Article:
Minister of Health, Hon. Dr. Fenton Ferguson, says the Government has committed an additional $14 million to tackle the dengue problem, of which $4 million is designed for the health regions, $4 million for public education and $6 million for vector control.
Dr. Ferguson, who was speaking today (October 11), during a press briefing at his downtown Kingston offices, informed that the Government has so far spent $11.5 million as part of its activities to control the spread of the illness.
He noted that of this amount, $3 million was disbursed to the four health regions, while an additional $5 million was used for vector control and $3.5 million went towards public education efforts.
The Minister gave an assurance that the Ministry is doing all it can to limit the outbreak of dengue fever across the island.
He noted that the Government has employed a “joined-up government” approach in an effort to reduce the mosquito population across the island, by working closely with the Ministers of Local Government and Community Development and Transport and Works, as well as the various Mayors, to target important breeding sites.
Dr. Ferguson said the mosquito reduction strategies include the fogging of some 800 communities across the island; source reduction, which involves treatment and destruction of mosquito breeding sites, as well as public education.
He noted that so far some 450 communities have been fogged; over 3,500 premises visited and approximately 5,000 containers inspected. “All containers found to be breeding sites for the aedes aegyti mosquito, which transmits dengue, have been treated,” the Minister said.
He pointed out that the intensified programme is expected to last until December 2012, but will be continued beyond that date if the need arises.
The Minister confirmed an increase in dengue fever cases for this year, noting that as at September 29, there were a total of 1,215 suspected cases, of which 345 had been confirmed. This compared to 887 cases in 2011 and 3,202 in 2010, which had been regarded as an outbreak year.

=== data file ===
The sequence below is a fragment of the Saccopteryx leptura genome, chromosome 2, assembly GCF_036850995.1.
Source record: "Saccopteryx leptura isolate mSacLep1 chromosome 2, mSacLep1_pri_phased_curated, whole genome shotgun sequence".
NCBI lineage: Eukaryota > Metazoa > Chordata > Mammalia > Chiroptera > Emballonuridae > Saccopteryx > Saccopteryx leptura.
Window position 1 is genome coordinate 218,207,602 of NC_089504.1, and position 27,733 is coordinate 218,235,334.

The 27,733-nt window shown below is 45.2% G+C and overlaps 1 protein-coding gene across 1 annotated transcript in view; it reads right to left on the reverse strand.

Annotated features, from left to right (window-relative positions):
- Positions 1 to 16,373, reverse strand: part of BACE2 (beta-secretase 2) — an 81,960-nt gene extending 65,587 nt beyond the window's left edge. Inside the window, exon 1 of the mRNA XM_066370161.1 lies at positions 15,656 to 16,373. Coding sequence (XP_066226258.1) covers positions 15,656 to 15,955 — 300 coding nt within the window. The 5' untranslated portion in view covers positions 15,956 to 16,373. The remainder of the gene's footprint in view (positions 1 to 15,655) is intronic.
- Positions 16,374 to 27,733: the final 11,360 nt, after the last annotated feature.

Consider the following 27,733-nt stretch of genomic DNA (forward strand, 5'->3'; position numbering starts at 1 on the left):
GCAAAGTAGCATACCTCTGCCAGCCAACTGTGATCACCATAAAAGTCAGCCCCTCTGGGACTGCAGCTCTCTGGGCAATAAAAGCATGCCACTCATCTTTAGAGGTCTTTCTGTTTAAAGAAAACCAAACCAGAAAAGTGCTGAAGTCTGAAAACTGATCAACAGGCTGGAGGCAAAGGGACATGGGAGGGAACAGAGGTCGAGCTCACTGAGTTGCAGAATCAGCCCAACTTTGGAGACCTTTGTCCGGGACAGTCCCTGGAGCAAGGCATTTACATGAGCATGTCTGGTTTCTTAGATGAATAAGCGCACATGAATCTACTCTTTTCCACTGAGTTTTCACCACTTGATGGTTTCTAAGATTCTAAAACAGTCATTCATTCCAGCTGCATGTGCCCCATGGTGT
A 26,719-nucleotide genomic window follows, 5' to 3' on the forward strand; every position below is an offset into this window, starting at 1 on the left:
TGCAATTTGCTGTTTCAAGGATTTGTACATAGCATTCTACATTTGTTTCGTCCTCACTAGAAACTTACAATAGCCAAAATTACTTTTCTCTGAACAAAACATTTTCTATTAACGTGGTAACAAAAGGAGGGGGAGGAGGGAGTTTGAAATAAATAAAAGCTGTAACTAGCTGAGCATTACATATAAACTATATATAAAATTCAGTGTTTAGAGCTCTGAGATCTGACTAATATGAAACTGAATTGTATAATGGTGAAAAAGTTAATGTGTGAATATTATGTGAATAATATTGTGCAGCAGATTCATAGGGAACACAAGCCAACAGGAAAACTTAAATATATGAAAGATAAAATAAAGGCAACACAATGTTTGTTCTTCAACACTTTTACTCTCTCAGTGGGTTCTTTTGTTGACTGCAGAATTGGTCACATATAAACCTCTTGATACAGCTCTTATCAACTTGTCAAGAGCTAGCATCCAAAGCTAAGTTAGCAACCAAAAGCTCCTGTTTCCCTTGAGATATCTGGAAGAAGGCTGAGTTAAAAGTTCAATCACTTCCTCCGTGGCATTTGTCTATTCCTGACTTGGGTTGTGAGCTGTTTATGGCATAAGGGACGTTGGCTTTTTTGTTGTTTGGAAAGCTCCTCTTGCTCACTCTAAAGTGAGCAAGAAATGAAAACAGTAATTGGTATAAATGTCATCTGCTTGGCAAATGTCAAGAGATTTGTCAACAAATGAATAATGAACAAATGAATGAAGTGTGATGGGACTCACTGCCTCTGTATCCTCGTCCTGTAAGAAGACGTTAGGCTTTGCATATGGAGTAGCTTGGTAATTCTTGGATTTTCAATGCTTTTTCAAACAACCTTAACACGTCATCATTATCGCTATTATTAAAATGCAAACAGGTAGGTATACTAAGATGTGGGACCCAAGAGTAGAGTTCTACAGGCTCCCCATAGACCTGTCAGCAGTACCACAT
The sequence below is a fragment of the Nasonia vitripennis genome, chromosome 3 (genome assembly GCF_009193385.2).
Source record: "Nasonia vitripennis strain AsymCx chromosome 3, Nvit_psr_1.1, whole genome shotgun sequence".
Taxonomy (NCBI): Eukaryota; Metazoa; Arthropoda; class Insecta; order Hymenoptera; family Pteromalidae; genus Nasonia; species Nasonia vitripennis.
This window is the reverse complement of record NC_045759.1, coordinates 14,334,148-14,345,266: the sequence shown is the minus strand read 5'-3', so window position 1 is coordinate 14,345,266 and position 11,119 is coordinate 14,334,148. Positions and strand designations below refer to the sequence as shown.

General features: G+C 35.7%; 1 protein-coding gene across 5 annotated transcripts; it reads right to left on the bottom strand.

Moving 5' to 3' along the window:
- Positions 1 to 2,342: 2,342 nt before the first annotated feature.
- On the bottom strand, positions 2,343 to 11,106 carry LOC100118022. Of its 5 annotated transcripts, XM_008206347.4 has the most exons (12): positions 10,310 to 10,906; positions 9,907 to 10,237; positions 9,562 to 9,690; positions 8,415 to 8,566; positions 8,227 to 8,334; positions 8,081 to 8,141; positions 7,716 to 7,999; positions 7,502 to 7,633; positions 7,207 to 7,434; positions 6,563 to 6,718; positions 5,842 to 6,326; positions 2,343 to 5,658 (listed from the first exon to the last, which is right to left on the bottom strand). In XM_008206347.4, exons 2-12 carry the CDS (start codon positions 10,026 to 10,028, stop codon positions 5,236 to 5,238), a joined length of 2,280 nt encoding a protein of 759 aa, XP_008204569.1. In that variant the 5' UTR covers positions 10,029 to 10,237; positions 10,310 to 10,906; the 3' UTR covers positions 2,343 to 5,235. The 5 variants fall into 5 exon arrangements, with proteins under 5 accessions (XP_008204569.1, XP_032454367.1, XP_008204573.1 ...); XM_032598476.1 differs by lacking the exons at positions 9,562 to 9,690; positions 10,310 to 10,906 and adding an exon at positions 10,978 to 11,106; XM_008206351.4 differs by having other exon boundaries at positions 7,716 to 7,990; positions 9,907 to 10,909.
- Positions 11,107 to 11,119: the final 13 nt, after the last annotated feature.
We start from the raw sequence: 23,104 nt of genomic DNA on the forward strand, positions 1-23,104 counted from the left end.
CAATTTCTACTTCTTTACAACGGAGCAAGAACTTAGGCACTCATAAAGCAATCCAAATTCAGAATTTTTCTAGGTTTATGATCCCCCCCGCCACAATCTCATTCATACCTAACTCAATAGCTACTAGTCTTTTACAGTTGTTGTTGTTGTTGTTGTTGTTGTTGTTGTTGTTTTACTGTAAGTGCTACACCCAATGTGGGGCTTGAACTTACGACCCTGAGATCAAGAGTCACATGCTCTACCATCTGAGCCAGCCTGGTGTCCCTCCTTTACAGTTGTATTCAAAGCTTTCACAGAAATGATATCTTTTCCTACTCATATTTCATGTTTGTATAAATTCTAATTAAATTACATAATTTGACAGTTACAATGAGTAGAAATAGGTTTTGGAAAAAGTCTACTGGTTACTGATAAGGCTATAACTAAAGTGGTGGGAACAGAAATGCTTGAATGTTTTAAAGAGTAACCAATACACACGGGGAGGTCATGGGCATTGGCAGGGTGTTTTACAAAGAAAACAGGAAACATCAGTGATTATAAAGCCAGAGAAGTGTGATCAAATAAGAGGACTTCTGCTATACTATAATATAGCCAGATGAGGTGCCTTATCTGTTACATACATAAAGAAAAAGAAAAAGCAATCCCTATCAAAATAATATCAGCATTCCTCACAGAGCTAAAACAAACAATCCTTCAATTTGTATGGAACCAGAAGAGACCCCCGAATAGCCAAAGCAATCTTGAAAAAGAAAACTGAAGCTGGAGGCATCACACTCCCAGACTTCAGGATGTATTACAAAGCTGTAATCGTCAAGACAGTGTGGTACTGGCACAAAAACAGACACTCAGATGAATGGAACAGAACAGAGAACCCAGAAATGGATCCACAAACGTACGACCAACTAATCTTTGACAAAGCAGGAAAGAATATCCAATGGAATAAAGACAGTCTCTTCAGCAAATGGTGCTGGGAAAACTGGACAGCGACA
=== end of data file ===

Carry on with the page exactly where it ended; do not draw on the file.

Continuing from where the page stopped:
There have also been five suspected deaths associated with the disease, with one confirmed case, via autopsy. The victim was a 15 year-old male of Kingston and St. Andrew, who also had the sickle cell disease.
Dr. Ferguson said all parishes have been affected to date, with Kingston and St. Andrew showing the highest incidence of the disease, with 599 or 50 per cent of the cases.
The breakdown of suspected cases in the other parishes include: 71 cases in St. Catherine; six in St. Thomas; 19 in Portland; 36 in St. Mary; 67 in St. Ann; 20 in Trelawny; 66 in St. James; 38 in Westmoreland; 24 in Hanover; 30 in St. Elizabeth; Manchester, 128; and Clarendon, 82. There are an additional 29 cases for which no parish has been designated.
In the meantime, Chief Medical Officer, Dr. Michael Coombs, called on Jamaicans to play their part in reducing the spread of the disease by destroying the breeding sites of mosquitoes.
"It cannot be overstated that we need the assistance of every householder…in breaking the transmission cycle of this disease by dealing with the vectors, which breeds around your homes," he said.
For his part, Director, Health Promotion and Prevention Branch, MOH, Dr. Kevin Harvey, cautioned that the symptoms of dengue fever often resemble those of other illnesses, including gastroenteritis and influenza.
"Dengue resembles the flu, it has flu-like symptoms, and in fact it can sometimes resemble various other (illnesses), so you have be careful in labelling everything dengue,” he said. “You must (therefore) get a proper assessment from a physician to determine exactly what is going on,” he advised.
· Dengue is a viral infection transmitted by the aedes aegyti mosquito.
· The virus can only be transmitted when the mosquito bites an infected person and then bites someone else.
Symptoms of the illness include: pain behind the eyes; joint and muscle pain; weakness, fever, nausea, swollen lymph nodes, vomiting and possibly a rash.